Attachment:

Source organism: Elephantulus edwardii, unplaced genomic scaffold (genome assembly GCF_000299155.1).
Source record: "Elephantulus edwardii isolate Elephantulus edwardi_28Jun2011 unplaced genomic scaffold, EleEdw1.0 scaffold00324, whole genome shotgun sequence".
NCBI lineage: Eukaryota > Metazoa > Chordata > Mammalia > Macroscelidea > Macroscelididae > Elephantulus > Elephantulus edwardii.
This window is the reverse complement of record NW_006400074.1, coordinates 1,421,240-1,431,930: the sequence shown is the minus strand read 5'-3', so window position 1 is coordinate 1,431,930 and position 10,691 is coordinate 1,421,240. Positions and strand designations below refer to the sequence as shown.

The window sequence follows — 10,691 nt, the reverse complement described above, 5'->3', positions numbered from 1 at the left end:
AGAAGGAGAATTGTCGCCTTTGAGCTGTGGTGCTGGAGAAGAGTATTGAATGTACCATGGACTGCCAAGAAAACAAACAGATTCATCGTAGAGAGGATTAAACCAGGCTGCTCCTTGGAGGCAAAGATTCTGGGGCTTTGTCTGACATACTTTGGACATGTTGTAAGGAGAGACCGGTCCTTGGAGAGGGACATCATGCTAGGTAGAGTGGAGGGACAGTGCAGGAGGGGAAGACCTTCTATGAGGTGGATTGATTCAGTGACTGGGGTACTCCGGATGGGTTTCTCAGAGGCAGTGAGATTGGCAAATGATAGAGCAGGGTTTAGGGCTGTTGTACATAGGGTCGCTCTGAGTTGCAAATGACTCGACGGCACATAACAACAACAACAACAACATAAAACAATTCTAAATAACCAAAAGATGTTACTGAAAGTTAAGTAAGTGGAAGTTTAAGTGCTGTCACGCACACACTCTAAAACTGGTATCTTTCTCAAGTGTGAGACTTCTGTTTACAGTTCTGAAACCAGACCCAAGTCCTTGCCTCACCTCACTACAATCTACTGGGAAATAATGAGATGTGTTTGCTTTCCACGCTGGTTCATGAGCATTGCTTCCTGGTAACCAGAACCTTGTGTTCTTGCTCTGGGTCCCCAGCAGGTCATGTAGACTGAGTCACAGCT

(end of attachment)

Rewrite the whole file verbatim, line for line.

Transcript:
Source organism: Elephantulus edwardii, unplaced genomic scaffold (genome assembly GCF_000299155.1).
Source record: "Elephantulus edwardii isolate Elephantulus edwardi_28Jun2011 unplaced genomic scaffold, EleEdw1.0 scaffold00324, whole genome shotgun sequence".
NCBI lineage: Eukaryota > Metazoa > Chordata > Mammalia > Macroscelidea > Macroscelididae > Elephantulus > Elephantulus edwardii.
This window is the reverse complement of record NW_006400074.1, coordinates 1,421,240-1,431,930: the sequence shown is the minus strand read 5'-3', so window position 1 is coordinate 1,431,930 and position 10,691 is coordinate 1,421,240. Positions and strand designations below refer to the sequence as shown.

The window sequence follows — 10,691 nt, the reverse complement described above, 5'->3', positions numbered from 1 at the left end:
AGAAGGAGAATTGTCGCCTTTGAGCTGTGGTGCTGGAGAAGAGTATTGAATGTACCATGGACTGCCAAGAAAACAAACAGATTCATCGTAGAGAGGATTAAACCAGGCTGCTCCTTGGAGGCAAAGATTCTGGGGCTTTGTCTGACATACTTTGGACATGTTGTAAGGAGAGACCGGTCCTTGGAGAGGGACATCATGCTAGGTAGAGTGGAGGGACAGTGCAGGAGGGGAAGACCTTCTATGAGGTGGATTGATTCAGTGACTGGGGTACTCCGGATGGGTTTCTCAGAGGCAGTGAGATTGGCAAATGATAGAGCAGGGTTTAGGGCTGTTGTACATAGGGTCGCTCTGAGTTGCAAATGACTCGACGGCACATAACAACAACAACAACAACATAAAACAATTCTAAATAACCAAAAGATGTTACTGAAAGTTAAGTAAGTGGAAGTTTAAGTGCTGTCACGCACACACTCTAAAACTGGTATCTTTCTCAAGTGTGAGACTTCTGTTTACAGTTCTGAAACCAGACCCAAGTCCTTGCCTCACCTCACTACAATCTACTGGGAAATAATGAGATGTGTTTGCTTTCCACGCTGGTTCATGAGCATTGCTTCCTGGTAACCAGAACCTTGTGTTCTTGCTCTGGGTCCCCAGCAGGTCATGTAGACTGAGTCACAGCT